Many Have Trouble Attending Convocation

Photo: Students wait to cross the Zellerbach Auditorium stage and receive their diplomas at Sunday's December convocation ceremony, which had been sold out weeks beforehand.
Nick Fradkin/Staff
Students wait to cross the Zellerbach Auditorium stage and receive their diplomas at Sunday's December convocation ceremony, which had been sold out weeks beforehand.

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As UC Berkeley December 2008 graduates got ready to walk across the stage at Sunday's convocation ceremony, dozens of their friends and family members stood in line outside Zellerbach Hall, unable to get a seat.

Tickets were supposed to be sold at the door, but the event had completely sold out weeks beforehand, said Colleen Rovetti, director of University Events and Ceremonies.

The winter ceremony has historically been held in Zellerbach Auditorium, which seats about 1,800 people, and has never previously been oversold, Rovetti said. The spring ceremony is held in Hearst Greek Theatre, which has a capacity of 8,500.

Rovetti said her department worked with Cal Performances and the Senior Class Council, part of the Californians, to sell tickets for the event.

However, representatives of all three groups said they were not directly responsible for ticket sales.

By the time organizers realized they had sold too many tickets, there were no other locations available on campus to hold the event, Rovetti said.

"We knew we were oversold, but there's not a lot we could do at this point," she said. "We couldn't get a new space."

Before the event, graduates could purchase a maximum of six tickets at $2 each, one of which would allow them to walk in the ceremony. But some students purchased their tickets after the Dec. 3 deadline, which could have contributed to the shortage, Rovetti said.

"Many people got their tickets very late and seemed to think they should be accommodated even though they got their tickets past the deadline," she said.

Upon finding that family members who had traveled long distances would be unable to see them graduate, many students said they felt the campus was to blame.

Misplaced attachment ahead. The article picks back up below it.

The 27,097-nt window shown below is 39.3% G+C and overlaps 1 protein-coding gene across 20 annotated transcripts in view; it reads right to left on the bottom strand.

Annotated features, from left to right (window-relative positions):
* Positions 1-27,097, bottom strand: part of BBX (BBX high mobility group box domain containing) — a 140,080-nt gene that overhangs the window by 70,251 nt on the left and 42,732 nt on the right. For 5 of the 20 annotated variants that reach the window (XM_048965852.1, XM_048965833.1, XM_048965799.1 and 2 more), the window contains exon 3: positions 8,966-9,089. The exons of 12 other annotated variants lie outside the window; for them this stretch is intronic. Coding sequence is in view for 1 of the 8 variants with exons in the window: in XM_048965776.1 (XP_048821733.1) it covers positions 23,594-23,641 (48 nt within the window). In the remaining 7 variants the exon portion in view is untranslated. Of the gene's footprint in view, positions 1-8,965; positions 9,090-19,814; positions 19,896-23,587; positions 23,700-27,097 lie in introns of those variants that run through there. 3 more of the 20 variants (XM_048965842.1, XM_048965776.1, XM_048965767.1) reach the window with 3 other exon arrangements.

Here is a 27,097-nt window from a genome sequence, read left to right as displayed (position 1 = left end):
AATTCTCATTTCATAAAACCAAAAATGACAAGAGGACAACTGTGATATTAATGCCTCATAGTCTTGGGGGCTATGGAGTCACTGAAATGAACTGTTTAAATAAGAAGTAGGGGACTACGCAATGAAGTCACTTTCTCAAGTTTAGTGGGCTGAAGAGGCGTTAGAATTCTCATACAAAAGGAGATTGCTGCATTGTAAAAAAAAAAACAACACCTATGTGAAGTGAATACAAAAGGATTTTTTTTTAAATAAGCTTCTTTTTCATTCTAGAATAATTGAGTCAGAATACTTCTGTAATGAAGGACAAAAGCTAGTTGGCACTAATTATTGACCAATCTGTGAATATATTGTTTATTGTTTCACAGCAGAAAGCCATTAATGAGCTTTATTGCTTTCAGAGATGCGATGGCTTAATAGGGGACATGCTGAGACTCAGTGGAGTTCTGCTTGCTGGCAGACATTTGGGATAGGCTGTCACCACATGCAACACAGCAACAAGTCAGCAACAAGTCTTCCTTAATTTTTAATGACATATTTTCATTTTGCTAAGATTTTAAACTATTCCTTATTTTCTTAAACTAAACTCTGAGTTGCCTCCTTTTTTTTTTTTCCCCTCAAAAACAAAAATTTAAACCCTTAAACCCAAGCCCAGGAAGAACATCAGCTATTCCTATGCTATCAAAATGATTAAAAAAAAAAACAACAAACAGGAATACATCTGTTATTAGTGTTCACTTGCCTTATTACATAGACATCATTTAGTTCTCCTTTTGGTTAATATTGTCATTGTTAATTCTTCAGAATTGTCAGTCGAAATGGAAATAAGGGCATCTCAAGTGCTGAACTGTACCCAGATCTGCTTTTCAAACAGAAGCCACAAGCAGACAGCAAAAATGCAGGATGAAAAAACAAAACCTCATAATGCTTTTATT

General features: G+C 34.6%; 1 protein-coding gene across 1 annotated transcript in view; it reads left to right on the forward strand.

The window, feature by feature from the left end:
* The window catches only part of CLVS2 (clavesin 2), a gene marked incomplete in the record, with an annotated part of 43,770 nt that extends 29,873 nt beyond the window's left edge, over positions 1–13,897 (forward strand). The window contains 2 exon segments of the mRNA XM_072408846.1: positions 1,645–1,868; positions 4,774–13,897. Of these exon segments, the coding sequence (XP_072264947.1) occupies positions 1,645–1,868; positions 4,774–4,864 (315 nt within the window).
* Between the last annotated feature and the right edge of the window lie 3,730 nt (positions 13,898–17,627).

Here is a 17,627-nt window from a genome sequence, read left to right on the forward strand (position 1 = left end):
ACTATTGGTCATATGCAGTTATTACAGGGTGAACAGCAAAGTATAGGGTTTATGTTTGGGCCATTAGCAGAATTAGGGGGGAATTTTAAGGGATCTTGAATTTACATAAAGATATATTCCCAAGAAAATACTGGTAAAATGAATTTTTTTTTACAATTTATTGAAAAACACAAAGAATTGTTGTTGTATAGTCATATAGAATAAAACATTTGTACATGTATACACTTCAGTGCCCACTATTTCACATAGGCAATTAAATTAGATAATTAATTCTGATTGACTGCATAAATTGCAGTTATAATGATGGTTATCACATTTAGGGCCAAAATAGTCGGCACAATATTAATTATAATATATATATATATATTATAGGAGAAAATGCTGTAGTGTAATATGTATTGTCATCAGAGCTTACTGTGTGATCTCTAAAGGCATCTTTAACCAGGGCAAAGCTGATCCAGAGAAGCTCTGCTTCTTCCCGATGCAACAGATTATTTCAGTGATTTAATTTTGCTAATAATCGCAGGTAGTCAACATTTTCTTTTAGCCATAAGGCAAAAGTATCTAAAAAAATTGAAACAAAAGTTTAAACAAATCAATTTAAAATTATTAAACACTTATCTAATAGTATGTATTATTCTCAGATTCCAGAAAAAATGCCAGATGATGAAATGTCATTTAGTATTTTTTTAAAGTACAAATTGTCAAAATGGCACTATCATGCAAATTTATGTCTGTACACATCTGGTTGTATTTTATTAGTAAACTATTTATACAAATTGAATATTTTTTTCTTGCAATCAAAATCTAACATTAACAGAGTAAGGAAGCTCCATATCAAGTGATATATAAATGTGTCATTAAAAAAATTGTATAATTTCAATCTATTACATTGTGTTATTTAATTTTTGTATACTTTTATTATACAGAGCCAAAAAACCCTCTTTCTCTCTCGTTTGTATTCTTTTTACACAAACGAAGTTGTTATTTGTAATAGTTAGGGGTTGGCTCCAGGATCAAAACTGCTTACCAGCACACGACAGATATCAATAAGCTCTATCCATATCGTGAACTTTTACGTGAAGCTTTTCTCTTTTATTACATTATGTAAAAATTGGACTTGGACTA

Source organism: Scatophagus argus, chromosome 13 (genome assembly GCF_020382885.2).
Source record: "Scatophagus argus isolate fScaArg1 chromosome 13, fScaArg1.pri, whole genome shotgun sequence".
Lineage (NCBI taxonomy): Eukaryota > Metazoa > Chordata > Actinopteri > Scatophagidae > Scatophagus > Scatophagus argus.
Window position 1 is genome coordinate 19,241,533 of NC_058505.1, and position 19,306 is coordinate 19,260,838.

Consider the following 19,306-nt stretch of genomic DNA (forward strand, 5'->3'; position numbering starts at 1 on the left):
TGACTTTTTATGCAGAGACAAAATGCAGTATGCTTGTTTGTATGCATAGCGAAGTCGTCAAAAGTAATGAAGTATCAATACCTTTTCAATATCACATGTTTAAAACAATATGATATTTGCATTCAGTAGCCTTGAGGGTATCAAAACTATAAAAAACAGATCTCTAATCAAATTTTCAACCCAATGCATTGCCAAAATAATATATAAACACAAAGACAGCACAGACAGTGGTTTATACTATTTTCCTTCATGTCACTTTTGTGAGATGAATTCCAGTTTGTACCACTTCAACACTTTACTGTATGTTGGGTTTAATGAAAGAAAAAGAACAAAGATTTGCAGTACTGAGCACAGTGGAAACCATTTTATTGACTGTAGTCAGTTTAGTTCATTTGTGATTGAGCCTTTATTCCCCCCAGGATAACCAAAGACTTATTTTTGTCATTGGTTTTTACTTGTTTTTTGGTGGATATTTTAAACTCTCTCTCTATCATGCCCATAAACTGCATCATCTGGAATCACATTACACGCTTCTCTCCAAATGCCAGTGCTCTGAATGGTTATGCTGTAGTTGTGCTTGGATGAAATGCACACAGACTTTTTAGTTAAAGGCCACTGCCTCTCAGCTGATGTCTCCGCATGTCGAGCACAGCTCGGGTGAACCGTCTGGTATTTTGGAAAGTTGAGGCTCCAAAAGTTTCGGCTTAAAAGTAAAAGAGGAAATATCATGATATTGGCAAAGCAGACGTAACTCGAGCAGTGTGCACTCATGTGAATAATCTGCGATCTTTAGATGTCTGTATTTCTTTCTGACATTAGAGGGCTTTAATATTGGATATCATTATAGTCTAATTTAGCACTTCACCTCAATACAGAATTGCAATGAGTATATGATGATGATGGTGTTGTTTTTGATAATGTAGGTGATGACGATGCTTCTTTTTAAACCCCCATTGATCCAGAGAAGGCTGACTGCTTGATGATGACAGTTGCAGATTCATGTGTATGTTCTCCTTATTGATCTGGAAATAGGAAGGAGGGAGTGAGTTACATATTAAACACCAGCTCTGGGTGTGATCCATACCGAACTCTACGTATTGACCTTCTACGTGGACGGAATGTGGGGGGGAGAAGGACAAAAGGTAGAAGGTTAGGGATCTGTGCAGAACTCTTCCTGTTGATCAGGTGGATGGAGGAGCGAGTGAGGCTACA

"I'm completely furious," said December graduate Julie Thibedeau. "The fact that they won't spend the same amount of time and effort making it as awesome as it should be really sucks ... it's like we're not as important as the spring students."

Thibedeau said she did not find out about the convocation until just a few weeks prior to the event. She said she happened to have family coming to town, so she planned to buy tickets at the door.

When she found out through the event Web site that tickets had sold out, Thibedeau decided to look for tickets on Craigslist, where others offered to buy tickets for $20 or more.

An hour after the ceremony began, a small crowd, including some who had already purchased will-call tickets, gathered outside Zellerbach Hall and began pulling on the doors, prompting four police officers to address the situation.

The police spoke to the crowd and then led individuals who had purchased will-call tickets to the backstage area.

There, they could sit and listen to the ceremony or stand and watch from backstage.

Despite the difficulties some students faced, others said the process had been simple and painless.

"It was no trouble at all," said graduate Kelvin Than, who purchased his tickets the first day they were available. "If someone follows the instructions, it's very easy to get the tickets."

To prevent overselling the event in the future, Rovetti said the campus is considering holding future ceremonies in Haas Pavilion, which holds up to 14,000 people.


Contact Kat Murti at [email protected]

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